I was visiting Beijing to study in September 1985. Buried in the surge of the city’s enormous pedestrian crowds, inevitably walking shoulder to shoulder, I felt that I had been thrust inside a single organism buzzing with countless emotions.
The instant I saw Mo Yi’s solo exhibition “Caged Beast: Three decades” at the MEM Gallery in Ebisu twenty-seven years later, everything I felt back then suddenly came flooding back.
“The bustle and anxiety of society—its dynamism, its passion and resistance. I think it’s all in there. Images leave traces of a powerful qíngxù. This image is the truth. In an instant, I remembered all of the experiences and sensations that that city gave me in the eighties. Twenty years later, I was moved again by my own work.” (Mo Yi, 2005)
Qíngxù is a Chinese word for an emotion faltered by inner pressure of apprehension. China had started plunging into a market economy and the Tiananmen Square incident was just four years away. Everyone knew that something was happening. It was the unease of being at the mercy of great tectonic shifts.
The blurred landmark you see in the center of the photo on the right is St. Joseph Cathedral in Tianjin. It’s a subject to which Mo Yi is quite attached, appearing in eleven out of the forty works in his My Illusory City: China 1987 collection. The dignified Romanesque Revival form stands as a symbol of the religious culture of the time, and it can also be considered a symbol of the history of colonialism, and of Tianjin’s modern-day culture. It was for this reason that when Wang Duanyang photographed the red guards hoisting their communist flag from the roof of the cathedral in 1966, he had to depict both the buildings and the crowds scrupulously in order to express the joy of conquering an old world order.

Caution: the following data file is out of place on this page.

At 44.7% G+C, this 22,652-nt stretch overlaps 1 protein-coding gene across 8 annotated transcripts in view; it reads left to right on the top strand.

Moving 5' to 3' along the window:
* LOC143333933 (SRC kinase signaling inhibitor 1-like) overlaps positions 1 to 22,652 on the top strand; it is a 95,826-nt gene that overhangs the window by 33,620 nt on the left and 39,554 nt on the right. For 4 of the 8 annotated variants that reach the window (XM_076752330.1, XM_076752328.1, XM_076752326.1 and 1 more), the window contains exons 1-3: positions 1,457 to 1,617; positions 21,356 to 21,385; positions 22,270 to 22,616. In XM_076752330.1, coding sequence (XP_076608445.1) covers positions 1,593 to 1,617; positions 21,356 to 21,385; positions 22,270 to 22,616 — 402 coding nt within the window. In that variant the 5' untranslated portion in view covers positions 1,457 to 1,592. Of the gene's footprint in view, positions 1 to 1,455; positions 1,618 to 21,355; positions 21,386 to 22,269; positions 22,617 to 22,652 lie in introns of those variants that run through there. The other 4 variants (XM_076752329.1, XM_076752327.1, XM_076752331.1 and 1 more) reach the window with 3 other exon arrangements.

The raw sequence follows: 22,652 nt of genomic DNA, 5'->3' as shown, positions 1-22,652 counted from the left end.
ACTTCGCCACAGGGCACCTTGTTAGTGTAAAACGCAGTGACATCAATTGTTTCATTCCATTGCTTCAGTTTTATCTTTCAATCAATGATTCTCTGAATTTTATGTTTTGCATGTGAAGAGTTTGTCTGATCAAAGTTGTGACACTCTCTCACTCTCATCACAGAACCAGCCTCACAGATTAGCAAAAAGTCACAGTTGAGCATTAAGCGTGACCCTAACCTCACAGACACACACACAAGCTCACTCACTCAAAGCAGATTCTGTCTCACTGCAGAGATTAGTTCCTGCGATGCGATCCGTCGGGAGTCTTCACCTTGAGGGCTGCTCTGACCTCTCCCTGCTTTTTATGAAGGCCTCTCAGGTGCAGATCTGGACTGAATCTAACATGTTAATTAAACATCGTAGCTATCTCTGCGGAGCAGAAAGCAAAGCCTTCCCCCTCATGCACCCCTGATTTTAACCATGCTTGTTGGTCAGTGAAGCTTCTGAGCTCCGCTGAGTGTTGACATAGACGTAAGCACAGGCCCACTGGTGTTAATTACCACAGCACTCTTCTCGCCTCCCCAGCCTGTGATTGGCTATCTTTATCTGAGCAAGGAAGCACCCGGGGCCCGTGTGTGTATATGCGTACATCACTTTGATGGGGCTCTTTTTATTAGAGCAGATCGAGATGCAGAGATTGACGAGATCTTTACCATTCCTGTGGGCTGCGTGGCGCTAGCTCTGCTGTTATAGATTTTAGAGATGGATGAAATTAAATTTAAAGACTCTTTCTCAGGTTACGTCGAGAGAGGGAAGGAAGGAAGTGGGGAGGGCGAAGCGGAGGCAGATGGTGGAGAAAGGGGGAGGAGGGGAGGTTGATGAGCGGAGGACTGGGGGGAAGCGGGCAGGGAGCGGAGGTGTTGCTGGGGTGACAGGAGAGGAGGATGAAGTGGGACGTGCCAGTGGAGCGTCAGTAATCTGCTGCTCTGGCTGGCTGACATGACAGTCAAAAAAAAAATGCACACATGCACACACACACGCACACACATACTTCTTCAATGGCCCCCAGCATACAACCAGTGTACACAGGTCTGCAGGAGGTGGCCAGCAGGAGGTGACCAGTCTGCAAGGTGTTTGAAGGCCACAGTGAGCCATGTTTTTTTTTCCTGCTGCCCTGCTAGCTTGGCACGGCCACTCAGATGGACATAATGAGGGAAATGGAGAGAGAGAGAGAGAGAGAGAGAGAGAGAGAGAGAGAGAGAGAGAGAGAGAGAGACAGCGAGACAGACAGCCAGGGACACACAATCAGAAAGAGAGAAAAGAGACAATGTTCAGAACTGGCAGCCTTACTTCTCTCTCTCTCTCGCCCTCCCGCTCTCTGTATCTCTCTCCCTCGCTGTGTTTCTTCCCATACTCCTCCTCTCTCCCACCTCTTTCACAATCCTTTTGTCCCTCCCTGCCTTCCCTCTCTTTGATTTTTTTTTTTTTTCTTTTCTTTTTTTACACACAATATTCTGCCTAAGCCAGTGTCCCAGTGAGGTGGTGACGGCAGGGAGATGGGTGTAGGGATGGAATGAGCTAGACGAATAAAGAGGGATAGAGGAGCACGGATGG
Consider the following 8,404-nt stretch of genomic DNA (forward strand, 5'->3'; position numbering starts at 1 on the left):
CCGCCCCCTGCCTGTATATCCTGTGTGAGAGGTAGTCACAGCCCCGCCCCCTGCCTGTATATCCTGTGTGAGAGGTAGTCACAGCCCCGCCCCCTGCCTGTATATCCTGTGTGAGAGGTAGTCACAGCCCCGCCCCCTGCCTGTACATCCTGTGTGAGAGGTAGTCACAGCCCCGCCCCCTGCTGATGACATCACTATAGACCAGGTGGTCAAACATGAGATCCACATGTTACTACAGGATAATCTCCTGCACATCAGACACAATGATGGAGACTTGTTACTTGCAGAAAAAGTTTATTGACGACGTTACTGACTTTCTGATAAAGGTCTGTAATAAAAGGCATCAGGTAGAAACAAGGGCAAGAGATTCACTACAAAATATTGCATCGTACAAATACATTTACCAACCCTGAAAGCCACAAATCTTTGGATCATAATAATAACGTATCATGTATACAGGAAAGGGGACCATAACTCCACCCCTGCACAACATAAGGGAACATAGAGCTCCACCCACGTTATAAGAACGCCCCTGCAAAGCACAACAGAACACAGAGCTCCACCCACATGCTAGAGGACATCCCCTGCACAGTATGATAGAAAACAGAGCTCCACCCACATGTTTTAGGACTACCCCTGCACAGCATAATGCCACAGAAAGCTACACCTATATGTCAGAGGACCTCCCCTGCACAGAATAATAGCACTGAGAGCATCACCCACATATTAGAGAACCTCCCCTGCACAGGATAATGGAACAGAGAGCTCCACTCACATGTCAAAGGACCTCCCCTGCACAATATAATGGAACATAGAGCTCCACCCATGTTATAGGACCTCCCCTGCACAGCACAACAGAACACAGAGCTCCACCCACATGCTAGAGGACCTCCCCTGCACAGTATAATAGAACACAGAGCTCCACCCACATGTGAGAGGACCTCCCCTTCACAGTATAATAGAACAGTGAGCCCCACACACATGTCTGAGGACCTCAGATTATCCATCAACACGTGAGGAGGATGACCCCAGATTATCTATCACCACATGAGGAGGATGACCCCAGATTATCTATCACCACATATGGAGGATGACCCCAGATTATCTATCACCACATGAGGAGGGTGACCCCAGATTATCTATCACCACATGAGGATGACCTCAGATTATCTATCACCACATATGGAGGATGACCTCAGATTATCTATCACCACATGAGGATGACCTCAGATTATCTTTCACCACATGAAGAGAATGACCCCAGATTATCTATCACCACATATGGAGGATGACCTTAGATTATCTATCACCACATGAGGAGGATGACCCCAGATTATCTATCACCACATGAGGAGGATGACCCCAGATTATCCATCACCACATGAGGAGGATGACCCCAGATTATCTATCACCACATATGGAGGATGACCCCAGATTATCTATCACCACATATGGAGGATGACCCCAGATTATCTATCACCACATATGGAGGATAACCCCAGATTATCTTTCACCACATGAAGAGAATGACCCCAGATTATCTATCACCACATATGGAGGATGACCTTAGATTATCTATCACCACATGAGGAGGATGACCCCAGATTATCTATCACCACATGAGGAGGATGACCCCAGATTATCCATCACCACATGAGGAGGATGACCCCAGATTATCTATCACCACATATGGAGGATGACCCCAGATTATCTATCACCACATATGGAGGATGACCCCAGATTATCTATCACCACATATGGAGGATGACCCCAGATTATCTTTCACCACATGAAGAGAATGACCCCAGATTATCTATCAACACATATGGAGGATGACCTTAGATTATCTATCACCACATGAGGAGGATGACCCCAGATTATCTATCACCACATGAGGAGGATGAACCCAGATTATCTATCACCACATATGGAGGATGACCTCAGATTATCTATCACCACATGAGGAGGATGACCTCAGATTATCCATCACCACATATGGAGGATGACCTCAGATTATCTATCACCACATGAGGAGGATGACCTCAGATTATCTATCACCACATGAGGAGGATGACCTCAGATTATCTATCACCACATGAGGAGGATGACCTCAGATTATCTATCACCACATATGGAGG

In Mo Yi’s work, however, we lose the contours of both the architecture and the crowds. There, they are nothing but floating traces in the air. Multiple exposures at different times and positions even include the movement of the photographer’s view. This chaotic destabilization of everything allows the living energy of the crowd to gush out. It was Mo Yan, winner of the 2012 Nobel Prize in Literature, who in his 1987 work Red Sorghum Clan brought the timeless energy of the crowd organism to life through multiple time exposures in a single sentence. Mo Yi seems to capture that same essence.
Mo Yi has searched for new expressions as times have changed, and his activities can be divided into three periods. Meanwhile, certain things continue to spring forth from him unchanged. Elements like shadowy crowd images, or bedding or window designs that retain traces of human activity. He assembles these elements into a collage, showing energy stemming from the processes of motion and growth itself.
The process by which Mo Yi rediscovered himself in 2005 is described in his own words above, and this rediscovery has gradually spread across the world. He received the Gold Prize in Chinese Photography at the Pingyao International Photography Festival in 2008, and in 2015 he received the Gold “Power of the People” Award at the opening exhibition for the Beijing Minsheng Art Museum. That same year, he was given the Documentary Photography award by the Manuel Rivera-Ortiz Foundation for Documentary Photography & Film at the Rencontres d’Arles, a French international photography festival which has been held for nearly half a century and is often called the Cannes of the photography world.